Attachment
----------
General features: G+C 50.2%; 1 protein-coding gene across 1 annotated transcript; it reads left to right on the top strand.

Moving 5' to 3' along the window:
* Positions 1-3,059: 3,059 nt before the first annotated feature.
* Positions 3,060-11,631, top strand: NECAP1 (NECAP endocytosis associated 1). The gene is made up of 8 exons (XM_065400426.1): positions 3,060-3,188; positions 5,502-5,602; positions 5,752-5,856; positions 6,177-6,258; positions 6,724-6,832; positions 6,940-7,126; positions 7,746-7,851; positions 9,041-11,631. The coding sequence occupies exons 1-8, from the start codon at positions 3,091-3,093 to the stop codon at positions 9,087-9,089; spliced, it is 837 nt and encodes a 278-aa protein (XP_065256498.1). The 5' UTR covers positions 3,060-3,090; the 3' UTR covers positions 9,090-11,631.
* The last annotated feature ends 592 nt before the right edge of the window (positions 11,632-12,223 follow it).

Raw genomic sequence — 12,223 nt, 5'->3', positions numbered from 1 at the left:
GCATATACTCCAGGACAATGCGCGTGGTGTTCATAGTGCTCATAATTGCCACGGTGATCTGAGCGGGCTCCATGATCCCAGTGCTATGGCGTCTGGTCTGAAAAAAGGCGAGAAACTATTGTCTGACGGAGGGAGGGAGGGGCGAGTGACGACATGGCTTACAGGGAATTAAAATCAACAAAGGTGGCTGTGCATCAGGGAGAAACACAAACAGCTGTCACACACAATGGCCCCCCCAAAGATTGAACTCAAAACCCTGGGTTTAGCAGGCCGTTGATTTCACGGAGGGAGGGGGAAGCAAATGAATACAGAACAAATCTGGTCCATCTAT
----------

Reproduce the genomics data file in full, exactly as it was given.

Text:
General features: G+C 50.2%; 1 protein-coding gene across 1 annotated transcript; it reads left to right on the top strand.

Moving 5' to 3' along the window:
* Positions 1-3,059: 3,059 nt before the first annotated feature.
* Positions 3,060-11,631, top strand: NECAP1 (NECAP endocytosis associated 1). The gene is made up of 8 exons (XM_065400426.1): positions 3,060-3,188; positions 5,502-5,602; positions 5,752-5,856; positions 6,177-6,258; positions 6,724-6,832; positions 6,940-7,126; positions 7,746-7,851; positions 9,041-11,631. The coding sequence occupies exons 1-8, from the start codon at positions 3,091-3,093 to the stop codon at positions 9,087-9,089; spliced, it is 837 nt and encodes a 278-aa protein (XP_065256498.1). The 5' UTR covers positions 3,060-3,090; the 3' UTR covers positions 9,090-11,631.
* The last annotated feature ends 592 nt before the right edge of the window (positions 11,632-12,223 follow it).

Raw genomic sequence — 12,223 nt, 5'->3', positions numbered from 1 at the left:
GCATATACTCCAGGACAATGCGCGTGGTGTTCATAGTGCTCATAATTGCCACGGTGATCTGAGCGGGCTCCATGATCCCAGTGCTATGGCGTCTGGTCTGAAAAAAGGCGAGAAACTATTGTCTGACGGAGGGAGGGAGGGGCGAGTGACGACATGGCTTACAGGGAATTAAAATCAACAAAGGTGGCTGTGCATCAGGGAGAAACACAAACAGCTGTCACACACAATGGCCCCCCCAAAGATTGAACTCAAAACCCTGGGTTTAGCAGGCCGTTGATTTCACGGAGGGAGGGGGAAGCAAATGAATACAGAACAAATCTGGTCCATCTAT